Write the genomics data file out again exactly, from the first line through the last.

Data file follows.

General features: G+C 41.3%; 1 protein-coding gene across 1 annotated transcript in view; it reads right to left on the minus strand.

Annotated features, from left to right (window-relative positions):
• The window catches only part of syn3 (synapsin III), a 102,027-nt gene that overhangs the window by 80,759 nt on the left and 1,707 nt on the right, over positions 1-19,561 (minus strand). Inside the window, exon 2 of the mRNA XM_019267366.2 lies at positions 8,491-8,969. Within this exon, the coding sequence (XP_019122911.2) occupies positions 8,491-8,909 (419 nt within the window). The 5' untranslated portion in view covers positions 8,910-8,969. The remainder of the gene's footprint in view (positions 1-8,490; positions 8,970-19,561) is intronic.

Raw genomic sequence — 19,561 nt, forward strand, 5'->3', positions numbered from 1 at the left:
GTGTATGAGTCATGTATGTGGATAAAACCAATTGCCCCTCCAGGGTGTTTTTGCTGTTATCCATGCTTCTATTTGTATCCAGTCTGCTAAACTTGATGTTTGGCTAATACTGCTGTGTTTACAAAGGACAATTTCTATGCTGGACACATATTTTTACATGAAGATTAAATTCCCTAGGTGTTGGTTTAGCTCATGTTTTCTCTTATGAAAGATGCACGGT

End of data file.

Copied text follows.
General features: G+C 41.3%; 1 protein-coding gene across 1 annotated transcript in view; it reads right to left on the minus strand.

Annotated features, from left to right (window-relative positions):
• The window catches only part of syn3 (synapsin III), a 102,027-nt gene that overhangs the window by 80,759 nt on the left and 1,707 nt on the right, over positions 1-19,561 (minus strand). Inside the window, exon 2 of the mRNA XM_019267366.2 lies at positions 8,491-8,969. Within this exon, the coding sequence (XP_019122911.2) occupies positions 8,491-8,909 (419 nt within the window). The 5' untranslated portion in view covers positions 8,910-8,969. The remainder of the gene's footprint in view (positions 1-8,490; positions 8,970-19,561) is intronic.

Raw genomic sequence — 19,561 nt, forward strand, 5'->3', positions numbered from 1 at the left:
GTGTATGAGTCATGTATGTGGATAAAACCAATTGCCCCTCCAGGGTGTTTTTGCTGTTATCCATGCTTCTATTTGTATCCAGTCTGCTAAACTTGATGTTTGGCTAATACTGCTGTGTTTACAAAGGACAATTTCTATGCTGGACACATATTTTTACATGAAGATTAAATTCCCTAGGTGTTGGTTTAGCTCATGTTTTCTCTTATGAAAGATGCACGGT